4. Molly B. You are exactly correct. My MIL is going through the same thing and her Dr.’s told us dementia
        Is used simulataneously and interchangably with Alzheimers. It always progresses but there are medicines
        to help with memory and a slight slowing of its progress. After all the family noticed gradual and worsening signs, we talked her in to finally seeing a Neuro doc and they ran test to test her memory, cognitive skills and other such tests. It tells them how far along she is in her disease progress. And Alzheimers IS heriditary and can run in the family genetics just as any other disease. She is doing better now that she has adjusted to her meds, and we just take each day one at a time. Pray for all those with dementia/Alzheimers and their families that must deal with it.

      5. Molly, it’s the opposite. He must have told you that people refer to dementia as Alzheimer’s. Alzheimer’s desease results in dementia being a form of it as there are many forms.

      6. Some of the other commenters are correct. Alzheimer’s is just one for of Dementia. There are many different kinds—like there are many different kinds and treatments for cancer. My maternal grandmother had Alzheimer’s and my mother, her daughter, had early onset Dementia. Although they had some similarities, for the most part, their symptoms were vastly different. Unfortunately there was nothing we could do for my mom other than to take care of her and watch her disappear over 10+ years. I pray someday doctors find treatment and even a cure. My sister and I are terrified.

      7. My mother had Vascular Dementia from multiple strokes. It can also be caused by a car wreck or any other kind of head injury at any age. My mom was 45 when it happened to her. It wasn’t Alzheimer’s at all. I would think you should maybe find a new neurologist. To those saying it just keeps getting worse like Alzheimer’s that is also not always true. Vascular dementia is caused by injury in the brain. Unless it continues to be injured by say more strokes or head injuries in some other way it isn’t just going to keep progressing.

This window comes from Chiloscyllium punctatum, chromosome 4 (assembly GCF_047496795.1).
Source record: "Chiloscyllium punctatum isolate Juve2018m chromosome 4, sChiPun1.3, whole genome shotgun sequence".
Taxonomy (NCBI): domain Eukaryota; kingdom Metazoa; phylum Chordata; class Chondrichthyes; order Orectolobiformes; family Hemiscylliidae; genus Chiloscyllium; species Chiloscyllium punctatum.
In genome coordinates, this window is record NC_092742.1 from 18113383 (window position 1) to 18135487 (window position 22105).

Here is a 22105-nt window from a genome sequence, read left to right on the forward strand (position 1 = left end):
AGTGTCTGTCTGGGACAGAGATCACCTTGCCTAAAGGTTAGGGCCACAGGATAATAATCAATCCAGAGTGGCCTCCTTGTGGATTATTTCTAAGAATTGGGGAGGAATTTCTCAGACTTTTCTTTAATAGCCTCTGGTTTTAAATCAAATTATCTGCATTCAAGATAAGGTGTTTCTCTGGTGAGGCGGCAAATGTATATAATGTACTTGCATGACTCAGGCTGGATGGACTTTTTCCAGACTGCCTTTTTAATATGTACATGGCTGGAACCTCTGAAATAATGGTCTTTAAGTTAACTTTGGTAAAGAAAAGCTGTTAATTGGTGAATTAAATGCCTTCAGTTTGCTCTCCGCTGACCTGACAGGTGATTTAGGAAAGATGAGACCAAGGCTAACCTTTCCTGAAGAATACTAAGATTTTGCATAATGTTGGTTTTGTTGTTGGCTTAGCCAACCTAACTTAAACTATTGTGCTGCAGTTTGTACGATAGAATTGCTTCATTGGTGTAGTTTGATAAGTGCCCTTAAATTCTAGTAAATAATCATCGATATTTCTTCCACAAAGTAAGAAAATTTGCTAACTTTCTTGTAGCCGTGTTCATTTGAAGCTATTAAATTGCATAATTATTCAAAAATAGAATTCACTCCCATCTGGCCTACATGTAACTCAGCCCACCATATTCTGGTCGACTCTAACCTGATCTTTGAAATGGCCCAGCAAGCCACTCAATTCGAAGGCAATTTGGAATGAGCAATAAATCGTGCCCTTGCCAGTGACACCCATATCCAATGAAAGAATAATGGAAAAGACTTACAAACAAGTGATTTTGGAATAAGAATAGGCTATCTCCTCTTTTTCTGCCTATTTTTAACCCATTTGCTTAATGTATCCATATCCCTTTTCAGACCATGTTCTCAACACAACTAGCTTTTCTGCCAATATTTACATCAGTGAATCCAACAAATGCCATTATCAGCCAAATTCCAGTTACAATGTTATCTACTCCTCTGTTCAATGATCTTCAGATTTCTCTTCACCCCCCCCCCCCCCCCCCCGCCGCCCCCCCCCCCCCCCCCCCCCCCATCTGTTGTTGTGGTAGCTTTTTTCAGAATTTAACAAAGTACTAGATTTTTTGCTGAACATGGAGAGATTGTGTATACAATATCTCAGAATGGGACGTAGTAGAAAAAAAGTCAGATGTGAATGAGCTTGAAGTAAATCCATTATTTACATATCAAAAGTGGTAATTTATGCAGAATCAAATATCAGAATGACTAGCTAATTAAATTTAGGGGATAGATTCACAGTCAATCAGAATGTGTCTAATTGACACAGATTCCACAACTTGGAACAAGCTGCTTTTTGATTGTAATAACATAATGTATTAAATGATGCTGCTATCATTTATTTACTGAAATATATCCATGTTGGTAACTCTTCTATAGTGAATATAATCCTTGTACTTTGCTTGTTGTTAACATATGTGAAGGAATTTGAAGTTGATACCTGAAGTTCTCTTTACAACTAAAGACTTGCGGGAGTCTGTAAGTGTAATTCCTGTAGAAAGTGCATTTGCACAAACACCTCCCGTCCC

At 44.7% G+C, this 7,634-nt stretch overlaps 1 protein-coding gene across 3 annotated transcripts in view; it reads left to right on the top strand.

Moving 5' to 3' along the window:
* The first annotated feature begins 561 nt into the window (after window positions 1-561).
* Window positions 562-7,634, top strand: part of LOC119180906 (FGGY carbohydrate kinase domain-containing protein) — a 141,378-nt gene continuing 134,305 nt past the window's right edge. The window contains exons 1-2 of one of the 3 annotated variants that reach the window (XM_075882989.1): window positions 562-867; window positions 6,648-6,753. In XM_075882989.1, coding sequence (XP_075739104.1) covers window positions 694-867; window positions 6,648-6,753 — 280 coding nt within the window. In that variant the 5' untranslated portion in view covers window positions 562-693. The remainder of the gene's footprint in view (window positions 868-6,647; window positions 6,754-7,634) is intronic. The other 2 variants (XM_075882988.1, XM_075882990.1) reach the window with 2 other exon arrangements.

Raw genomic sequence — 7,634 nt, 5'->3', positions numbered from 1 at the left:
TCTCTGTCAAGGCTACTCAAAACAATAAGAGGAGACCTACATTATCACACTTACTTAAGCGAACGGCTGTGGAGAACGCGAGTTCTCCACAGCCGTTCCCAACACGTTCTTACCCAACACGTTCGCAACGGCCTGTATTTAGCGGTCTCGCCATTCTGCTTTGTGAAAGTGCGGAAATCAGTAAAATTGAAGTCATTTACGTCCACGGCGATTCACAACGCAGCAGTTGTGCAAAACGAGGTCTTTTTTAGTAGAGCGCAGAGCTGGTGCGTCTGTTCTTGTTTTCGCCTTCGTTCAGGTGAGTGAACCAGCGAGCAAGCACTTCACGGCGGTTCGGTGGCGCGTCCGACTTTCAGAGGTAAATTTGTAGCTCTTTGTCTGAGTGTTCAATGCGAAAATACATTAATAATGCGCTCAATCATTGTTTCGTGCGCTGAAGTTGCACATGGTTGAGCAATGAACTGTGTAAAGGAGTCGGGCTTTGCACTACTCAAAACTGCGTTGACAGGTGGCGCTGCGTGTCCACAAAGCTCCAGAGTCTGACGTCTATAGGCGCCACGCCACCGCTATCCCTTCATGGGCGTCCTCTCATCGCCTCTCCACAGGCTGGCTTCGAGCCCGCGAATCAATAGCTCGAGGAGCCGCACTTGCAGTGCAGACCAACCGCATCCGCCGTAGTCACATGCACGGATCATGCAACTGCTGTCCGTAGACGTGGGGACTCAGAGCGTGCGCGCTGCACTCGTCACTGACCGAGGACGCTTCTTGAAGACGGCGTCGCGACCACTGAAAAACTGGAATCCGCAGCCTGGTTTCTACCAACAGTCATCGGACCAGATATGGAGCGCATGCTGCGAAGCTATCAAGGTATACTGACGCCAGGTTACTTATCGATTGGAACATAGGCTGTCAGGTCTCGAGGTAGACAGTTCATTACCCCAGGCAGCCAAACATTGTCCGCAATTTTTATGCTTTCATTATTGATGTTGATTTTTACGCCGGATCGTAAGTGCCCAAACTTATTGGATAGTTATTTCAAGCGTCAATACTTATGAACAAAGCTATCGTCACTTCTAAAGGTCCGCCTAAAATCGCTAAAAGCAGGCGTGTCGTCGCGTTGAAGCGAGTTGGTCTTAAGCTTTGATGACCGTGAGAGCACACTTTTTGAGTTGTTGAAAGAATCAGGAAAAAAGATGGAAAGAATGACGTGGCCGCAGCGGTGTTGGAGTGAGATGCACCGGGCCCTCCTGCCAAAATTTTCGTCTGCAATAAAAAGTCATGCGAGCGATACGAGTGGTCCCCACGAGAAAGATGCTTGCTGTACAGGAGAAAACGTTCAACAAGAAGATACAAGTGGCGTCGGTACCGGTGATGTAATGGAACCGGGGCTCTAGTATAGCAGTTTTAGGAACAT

8. I’m sorry I said vascular dementia because I was looking at a comment that mentioned that. She actually had multiple infarct dementia.

      9. It’s actually not “all Alzheimer’s”. There are many types of Dementia and Alzheimer’s is one of them.

      1. So was my mother’s. She had heart disease and lost only her short term memory. For five months we heard dementia as the diagnosis, Then, she had a heart attack. An angiogram revealed that all of her arteries had clogged except one, which was a graft from bypass surgery several years before. About two hours before she died, she was put on 3 liters of oxygen, her entire memory returned and she began asking questions about why she was “in that nice place”, remembered her roommate’s name, etc. She would have passed on at the same time anyway, but would not have gone through the memory loss and been uprooted from her home had she been correctly diagnosed as not getting enough oxygen!!

    2. I took my husband to 5 neurologists before getting a definitive diagnosis. He was on a lot of meds he didn’t need to be on. The last neurologist sent us to a neuropsychologist who did brain mapping. He could tell us what caused his problem, what could be done about it (nothing sorry to say) and future expectations. I feel confident that we now have the right info. It all fits.

    3. A diagnosis may help you get the proper meds/treatment for her. On the other hand, it doesn’t help as much as you think since each patient is so different and even the same patient can be different day to day or even hour to hour. So the diagnosis is not nearly as important as with other diseases.

    4. Have they checked her for a urinary tract infection? In older adults it can mimic dementia symptoms until treated.

      1. Yes and sad to say people do not know this. My dad is in the ICU right now…very long story…But he had a bad UTI and has really seemed like he has dementia but does not. Now my mom does have Alzheimer’s. She has been diagnosed for about 17 years now. The other day she was reading a sigh “End Road Work” and then said I don’t know why that is there. She had already forgotten we had just come out of road work/ I asked her if she knew what those words meant she said yes…two days later we were driving by a lake and she said oh there is a lampre over there I said do you mean lake and she said yes and I asked her if she could spell lake and she did. Blows my mind.

      2. Right! Very important! And since the patient can have communication problems, doctors may not suspect urinary infection! It can make a huge difference especially if the patient is given psychotropic meds and NOT taken off of them due to misdiagnosis.

      3. That’s exactly what happened to my mother I thought she was getting Alzheimer’s and it was a urinary tract infection. It kept coming back finally they gave her a low-dose medication to keep it away. It made all the difference in her mind